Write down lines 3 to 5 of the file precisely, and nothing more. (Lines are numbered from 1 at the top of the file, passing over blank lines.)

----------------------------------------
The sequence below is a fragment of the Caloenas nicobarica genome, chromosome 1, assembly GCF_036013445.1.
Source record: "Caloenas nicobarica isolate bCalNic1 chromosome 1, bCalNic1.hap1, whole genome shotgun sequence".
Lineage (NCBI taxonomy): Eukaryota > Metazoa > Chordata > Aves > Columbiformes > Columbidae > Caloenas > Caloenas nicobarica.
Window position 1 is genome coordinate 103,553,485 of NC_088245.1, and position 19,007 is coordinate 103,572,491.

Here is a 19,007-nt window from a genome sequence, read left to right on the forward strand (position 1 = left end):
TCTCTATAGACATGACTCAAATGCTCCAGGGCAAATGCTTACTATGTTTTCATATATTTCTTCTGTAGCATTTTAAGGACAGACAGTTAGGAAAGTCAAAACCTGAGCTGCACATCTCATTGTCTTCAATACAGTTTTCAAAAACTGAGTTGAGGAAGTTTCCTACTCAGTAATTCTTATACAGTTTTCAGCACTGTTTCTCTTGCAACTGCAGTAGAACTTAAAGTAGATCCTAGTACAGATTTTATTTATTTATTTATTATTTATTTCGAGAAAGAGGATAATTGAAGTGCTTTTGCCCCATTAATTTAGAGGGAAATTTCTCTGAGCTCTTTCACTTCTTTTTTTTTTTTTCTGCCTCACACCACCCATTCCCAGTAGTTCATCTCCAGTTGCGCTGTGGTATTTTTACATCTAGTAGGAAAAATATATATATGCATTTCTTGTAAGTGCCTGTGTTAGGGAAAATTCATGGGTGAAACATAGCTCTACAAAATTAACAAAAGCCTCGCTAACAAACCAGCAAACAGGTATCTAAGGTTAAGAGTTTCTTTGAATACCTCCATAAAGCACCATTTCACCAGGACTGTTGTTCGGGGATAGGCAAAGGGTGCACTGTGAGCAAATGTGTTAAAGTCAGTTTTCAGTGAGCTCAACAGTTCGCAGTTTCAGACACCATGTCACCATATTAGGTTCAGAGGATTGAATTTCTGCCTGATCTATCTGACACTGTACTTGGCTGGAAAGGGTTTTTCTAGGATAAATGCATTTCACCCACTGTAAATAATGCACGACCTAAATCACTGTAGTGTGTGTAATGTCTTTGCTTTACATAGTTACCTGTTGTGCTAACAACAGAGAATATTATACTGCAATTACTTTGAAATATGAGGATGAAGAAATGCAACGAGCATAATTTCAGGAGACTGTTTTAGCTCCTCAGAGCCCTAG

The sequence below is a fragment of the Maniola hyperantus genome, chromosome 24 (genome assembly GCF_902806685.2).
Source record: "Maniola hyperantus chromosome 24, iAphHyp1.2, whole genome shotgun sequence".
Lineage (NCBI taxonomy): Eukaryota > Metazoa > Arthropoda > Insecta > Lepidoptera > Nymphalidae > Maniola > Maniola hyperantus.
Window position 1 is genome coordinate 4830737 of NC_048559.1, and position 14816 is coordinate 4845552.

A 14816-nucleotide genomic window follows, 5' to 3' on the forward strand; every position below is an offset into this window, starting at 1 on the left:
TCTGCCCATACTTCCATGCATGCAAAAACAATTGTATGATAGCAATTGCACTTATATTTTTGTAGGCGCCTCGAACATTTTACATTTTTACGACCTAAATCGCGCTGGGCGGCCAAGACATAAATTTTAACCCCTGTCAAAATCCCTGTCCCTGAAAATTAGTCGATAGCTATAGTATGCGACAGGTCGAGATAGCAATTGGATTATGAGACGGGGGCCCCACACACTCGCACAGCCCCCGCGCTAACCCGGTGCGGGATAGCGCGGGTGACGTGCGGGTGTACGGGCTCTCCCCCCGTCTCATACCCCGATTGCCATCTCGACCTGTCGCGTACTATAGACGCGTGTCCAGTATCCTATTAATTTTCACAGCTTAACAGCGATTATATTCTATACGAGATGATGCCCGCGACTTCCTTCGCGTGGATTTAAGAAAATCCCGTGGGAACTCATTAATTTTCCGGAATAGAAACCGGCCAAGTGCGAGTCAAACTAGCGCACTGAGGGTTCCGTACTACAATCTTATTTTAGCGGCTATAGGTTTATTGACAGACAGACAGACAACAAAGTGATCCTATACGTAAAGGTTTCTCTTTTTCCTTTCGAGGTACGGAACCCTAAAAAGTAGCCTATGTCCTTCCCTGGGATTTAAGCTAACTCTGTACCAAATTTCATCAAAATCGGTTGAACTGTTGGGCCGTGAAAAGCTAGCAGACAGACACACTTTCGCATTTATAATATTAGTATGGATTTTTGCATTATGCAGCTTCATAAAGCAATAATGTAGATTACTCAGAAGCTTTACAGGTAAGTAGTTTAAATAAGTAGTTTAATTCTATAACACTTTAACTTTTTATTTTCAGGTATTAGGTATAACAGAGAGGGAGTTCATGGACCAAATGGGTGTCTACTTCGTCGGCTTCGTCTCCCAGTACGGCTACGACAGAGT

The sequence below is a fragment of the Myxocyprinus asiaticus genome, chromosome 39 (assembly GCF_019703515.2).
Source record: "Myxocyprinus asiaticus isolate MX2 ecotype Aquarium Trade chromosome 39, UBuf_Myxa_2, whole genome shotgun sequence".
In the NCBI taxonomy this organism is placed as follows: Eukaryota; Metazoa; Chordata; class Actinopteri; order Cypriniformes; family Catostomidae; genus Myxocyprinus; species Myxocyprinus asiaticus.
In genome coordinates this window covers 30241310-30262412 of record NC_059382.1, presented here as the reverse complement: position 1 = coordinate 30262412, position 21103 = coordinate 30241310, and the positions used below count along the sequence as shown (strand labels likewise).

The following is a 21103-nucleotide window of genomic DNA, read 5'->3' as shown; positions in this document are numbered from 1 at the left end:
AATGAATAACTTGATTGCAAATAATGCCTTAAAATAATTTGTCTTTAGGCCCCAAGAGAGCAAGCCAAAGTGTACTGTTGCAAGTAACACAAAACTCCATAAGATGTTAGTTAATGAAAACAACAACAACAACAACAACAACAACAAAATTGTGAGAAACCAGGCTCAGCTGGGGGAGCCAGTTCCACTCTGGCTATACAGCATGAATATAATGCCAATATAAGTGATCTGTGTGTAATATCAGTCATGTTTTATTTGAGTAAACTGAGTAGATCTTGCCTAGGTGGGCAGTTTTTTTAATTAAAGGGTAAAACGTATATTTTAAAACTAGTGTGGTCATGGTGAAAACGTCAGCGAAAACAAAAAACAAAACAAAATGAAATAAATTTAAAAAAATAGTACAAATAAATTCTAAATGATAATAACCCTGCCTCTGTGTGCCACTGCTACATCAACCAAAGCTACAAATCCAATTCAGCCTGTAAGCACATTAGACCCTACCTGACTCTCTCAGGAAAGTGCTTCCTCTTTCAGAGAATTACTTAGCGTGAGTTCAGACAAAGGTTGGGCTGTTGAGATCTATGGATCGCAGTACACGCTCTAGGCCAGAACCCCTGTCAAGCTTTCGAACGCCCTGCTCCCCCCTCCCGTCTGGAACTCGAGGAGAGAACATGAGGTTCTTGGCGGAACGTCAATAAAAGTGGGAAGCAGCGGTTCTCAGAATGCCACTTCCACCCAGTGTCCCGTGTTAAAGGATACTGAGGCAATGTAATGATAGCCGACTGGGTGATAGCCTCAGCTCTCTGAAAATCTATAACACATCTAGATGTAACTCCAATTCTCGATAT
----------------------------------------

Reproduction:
Lineage (NCBI taxonomy): Eukaryota > Metazoa > Chordata > Aves > Columbiformes > Columbidae > Caloenas > Caloenas nicobarica.
Window position 1 is genome coordinate 103,553,485 of NC_088245.1, and position 19,007 is coordinate 103,572,491.

Here is a 19,007-nt window from a genome sequence, read left to right on the forward strand (position 1 = left end):